Is pornography driving increased sexual violence in Ireland?

It is difficult to understand how any person aged between 12 and 14 could be capable of sexually assaulting and killing another. But experts have a one-word theory: porn

 Ana Kriegel (14). Photograph: RIP.ie

Ana Kriegel (14). Photograph: RIP.ie

 

For over a week the nation has digested news of two shocking killings. A 14-year-old girl sexually assaulted and beaten to death. And a foreign student abducted and strangled in an apparently spur-of-the moment sexually motivated attack.

Crimes such as the harrowing murders of school girl Anastasia ‘Ana’ Kriegel and 24-year-old Filipino Jastine Valdez almost never happen in Ireland. Yet these two occurred within a week.

It is thought by gardaí that Ana Kriegel’s killer may have been a similar age to the victim herself. It is difficult to understand how any child in this age range – 12 to 14 years – could be capable of the sexual assault and killing of another child.

And while the abduction and murder of Jastine Valdez is a completely different, and unrelated, crime, the background to it is also deeply disturbing.

Valdez was snatched from a roadside just outside Enniskerry, Co Wicklow, and killed – and her body dumped – by Mark Hennessy (40), who was himself killed the following day in a Garda shooting.

Hennessy has never cropped up on the Garda’s radar for any suspected involvement in violent, or even abusive, behaviour towards women. Yet this man, a married father of two, engaged in a predatory murderous crime.

The investigations into both killings are nowhere near complete. And so it is impossible to analyse, or draw conclusions.

But the offences throw into the spotlight violence against women in Ireland, especially sexual violence. And when one speaks to gardaí and others who deal with the fallout from sexual violence, they express concern about rapidly changing trends swamping the criminal justice system.

They are troubled by online sexual offending and about pornography giving rise to sex crimes, especially among teenage boys.

So is sexual offending on the increase? And is pornography, more hardcore and more available than ever, to blame?

According to the much maligned crime statistics for the Republic, sexual offending is rising and the rate of that increase is gathering pace.

Since 2003, the year the CSO assumed responsibility from the Garda for collating crime date, the number of sexual offences recorded in the Republic has almost doubled. In 2003, some 1,573 sex offences were recorded, rising to 2,945 last year.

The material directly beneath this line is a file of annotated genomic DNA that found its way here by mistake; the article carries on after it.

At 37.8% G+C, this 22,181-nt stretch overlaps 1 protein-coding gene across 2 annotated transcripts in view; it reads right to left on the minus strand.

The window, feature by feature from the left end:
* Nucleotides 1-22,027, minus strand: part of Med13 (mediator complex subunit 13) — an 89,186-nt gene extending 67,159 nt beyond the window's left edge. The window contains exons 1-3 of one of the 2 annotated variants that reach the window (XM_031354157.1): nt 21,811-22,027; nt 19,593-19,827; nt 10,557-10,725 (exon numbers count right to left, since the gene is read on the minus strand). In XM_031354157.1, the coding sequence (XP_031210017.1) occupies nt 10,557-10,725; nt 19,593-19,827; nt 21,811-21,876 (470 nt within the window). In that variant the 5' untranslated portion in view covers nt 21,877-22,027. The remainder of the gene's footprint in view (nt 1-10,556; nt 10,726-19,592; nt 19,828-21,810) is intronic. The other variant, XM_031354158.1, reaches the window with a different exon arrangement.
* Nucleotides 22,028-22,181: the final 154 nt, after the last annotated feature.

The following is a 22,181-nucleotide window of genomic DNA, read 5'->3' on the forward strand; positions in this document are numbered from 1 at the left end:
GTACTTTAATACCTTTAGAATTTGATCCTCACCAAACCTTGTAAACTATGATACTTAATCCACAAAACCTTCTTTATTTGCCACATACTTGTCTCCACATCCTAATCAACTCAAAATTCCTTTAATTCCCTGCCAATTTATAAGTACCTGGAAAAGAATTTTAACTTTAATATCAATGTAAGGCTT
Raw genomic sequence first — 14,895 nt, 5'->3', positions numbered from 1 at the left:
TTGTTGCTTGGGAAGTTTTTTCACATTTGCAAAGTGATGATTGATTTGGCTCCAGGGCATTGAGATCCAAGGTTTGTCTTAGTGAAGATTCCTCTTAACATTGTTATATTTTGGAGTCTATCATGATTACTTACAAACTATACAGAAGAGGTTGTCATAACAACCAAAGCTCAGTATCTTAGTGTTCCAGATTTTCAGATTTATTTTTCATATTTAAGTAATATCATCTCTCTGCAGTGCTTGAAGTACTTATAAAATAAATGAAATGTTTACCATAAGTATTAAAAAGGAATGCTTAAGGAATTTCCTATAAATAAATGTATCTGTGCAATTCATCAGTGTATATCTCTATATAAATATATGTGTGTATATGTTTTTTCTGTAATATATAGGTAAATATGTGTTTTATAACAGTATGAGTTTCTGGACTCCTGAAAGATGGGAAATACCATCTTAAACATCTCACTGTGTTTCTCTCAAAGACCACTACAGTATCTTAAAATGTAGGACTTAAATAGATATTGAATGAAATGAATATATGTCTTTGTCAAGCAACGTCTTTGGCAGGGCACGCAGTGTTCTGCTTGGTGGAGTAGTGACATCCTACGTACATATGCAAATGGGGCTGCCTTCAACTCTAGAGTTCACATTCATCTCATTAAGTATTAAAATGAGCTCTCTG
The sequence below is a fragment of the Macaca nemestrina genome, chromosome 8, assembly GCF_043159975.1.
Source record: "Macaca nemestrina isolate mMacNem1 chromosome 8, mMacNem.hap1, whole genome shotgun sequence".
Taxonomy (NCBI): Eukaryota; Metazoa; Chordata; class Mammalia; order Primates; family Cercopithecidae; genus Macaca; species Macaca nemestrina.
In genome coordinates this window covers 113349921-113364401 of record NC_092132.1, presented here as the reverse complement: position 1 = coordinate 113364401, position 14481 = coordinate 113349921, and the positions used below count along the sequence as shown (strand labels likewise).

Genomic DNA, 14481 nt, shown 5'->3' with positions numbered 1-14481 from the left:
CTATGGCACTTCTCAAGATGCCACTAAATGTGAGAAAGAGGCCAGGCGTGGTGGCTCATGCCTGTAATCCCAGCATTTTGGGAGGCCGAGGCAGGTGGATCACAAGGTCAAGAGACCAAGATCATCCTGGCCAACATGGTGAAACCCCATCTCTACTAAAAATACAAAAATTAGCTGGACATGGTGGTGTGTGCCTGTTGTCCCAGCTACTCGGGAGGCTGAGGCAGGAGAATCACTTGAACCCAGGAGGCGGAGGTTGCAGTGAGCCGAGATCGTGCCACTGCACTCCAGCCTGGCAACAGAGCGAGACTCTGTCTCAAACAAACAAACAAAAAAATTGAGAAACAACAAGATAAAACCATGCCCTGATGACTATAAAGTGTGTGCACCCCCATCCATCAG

That’s an increase of 87 per cent; two thirds of which has occurred in the past three years. Many other crime types were falling in the same period.

Sexual offenders

In 2016, the Garda’s Youth Diversion Programme dealt with 334 sexual offences, some 13 per cent of all sex offences that year. More than one in five rapes in the Republic that year was committed by a juvenile.

When one considers all of the sexual offences detected – those offences gardaí believe they know who was responsible – in 2016, a worrying 45 per cent were carried out by juveniles. The rate of involvement by juveniles in detected sex crimes is a multiple of their involvement in the vast majority of other crime types.

Marcella Leonard is a leading international expert on child and public protection and has over 30 years’ experience in the areas of psychosexual therapy. She runs her own consultancy which is currently advising the government of Gibraltar on overhauling its approach to child protection.

Asked why some men become sexual offenders while others do not, she is quick to point out sexual violence is neither new, nor carried out exclusively by men.

“You can have people who sexually abuse because it has happened to them; they see it as their norm,” she says. “You will also have some people who do it because they feel inadequate. They may not have the IQ, or feel attractive or have social skills.

“They may have also had adverse childhood experiences; with exams or bullying and so on. So to have their sexual needs met they will do that in an inappropriate way.”